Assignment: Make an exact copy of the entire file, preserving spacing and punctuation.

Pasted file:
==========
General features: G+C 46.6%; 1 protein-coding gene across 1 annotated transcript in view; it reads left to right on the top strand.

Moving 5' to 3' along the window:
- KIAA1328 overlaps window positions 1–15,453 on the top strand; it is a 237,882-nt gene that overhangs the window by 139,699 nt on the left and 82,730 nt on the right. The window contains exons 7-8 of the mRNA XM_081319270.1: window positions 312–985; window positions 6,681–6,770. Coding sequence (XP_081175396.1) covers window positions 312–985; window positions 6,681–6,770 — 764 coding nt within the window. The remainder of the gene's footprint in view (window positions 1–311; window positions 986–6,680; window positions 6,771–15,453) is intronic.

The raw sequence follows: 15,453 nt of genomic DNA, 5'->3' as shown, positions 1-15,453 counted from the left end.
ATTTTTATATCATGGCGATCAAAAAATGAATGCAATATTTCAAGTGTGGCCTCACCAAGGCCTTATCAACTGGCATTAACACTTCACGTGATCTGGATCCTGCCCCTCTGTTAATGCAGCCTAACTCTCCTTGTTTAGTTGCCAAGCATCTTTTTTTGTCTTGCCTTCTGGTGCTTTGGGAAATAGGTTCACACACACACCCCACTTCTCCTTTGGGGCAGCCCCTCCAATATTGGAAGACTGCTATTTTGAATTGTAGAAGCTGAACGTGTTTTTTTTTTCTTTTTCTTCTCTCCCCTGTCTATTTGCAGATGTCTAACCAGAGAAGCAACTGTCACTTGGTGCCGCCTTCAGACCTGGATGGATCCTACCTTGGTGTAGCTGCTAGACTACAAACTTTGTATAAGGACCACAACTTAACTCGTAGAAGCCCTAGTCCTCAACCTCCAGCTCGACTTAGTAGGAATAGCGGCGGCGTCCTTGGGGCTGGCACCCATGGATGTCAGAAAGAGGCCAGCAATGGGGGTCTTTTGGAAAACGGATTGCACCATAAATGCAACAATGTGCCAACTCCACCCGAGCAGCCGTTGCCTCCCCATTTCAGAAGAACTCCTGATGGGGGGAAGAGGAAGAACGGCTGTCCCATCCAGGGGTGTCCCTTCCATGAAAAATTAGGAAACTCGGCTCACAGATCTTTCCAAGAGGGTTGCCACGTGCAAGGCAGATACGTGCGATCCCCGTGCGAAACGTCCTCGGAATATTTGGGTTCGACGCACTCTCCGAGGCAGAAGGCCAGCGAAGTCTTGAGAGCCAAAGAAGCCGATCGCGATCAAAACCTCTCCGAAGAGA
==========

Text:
General features: G+C 46.6%; 1 protein-coding gene across 1 annotated transcript in view; it reads left to right on the top strand.

Moving 5' to 3' along the window:
- KIAA1328 overlaps window positions 1–15,453 on the top strand; it is a 237,882-nt gene that overhangs the window by 139,699 nt on the left and 82,730 nt on the right. The window contains exons 7-8 of the mRNA XM_081319270.1: window positions 312–985; window positions 6,681–6,770. Coding sequence (XP_081175396.1) covers window positions 312–985; window positions 6,681–6,770 — 764 coding nt within the window. The remainder of the gene's footprint in view (window positions 1–311; window positions 986–6,680; window positions 6,771–15,453) is intronic.

The raw sequence follows: 15,453 nt of genomic DNA, 5'->3' as shown, positions 1-15,453 counted from the left end.
ATTTTTATATCATGGCGATCAAAAAATGAATGCAATATTTCAAGTGTGGCCTCACCAAGGCCTTATCAACTGGCATTAACACTTCACGTGATCTGGATCCTGCCCCTCTGTTAATGCAGCCTAACTCTCCTTGTTTAGTTGCCAAGCATCTTTTTTTGTCTTGCCTTCTGGTGCTTTGGGAAATAGGTTCACACACACACCCCACTTCTCCTTTGGGGCAGCCCCTCCAATATTGGAAGACTGCTATTTTGAATTGTAGAAGCTGAACGTGTTTTTTTTTTCTTTTTCTTCTCTCCCCTGTCTATTTGCAGATGTCTAACCAGAGAAGCAACTGTCACTTGGTGCCGCCTTCAGACCTGGATGGATCCTACCTTGGTGTAGCTGCTAGACTACAAACTTTGTATAAGGACCACAACTTAACTCGTAGAAGCCCTAGTCCTCAACCTCCAGCTCGACTTAGTAGGAATAGCGGCGGCGTCCTTGGGGCTGGCACCCATGGATGTCAGAAAGAGGCCAGCAATGGGGGTCTTTTGGAAAACGGATTGCACCATAAATGCAACAATGTGCCAACTCCACCCGAGCAGCCGTTGCCTCCCCATTTCAGAAGAACTCCTGATGGGGGGAAGAGGAAGAACGGCTGTCCCATCCAGGGGTGTCCCTTCCATGAAAAATTAGGAAACTCGGCTCACAGATCTTTCCAAGAGGGTTGCCACGTGCAAGGCAGATACGTGCGATCCCCGTGCGAAACGTCCTCGGAATATTTGGGTTCGACGCACTCTCCGAGGCAGAAGGCCAGCGAAGTCTTGAGAGCCAAAGAAGCCGATCGCGATCAAAACCTCTCCGAAGAGA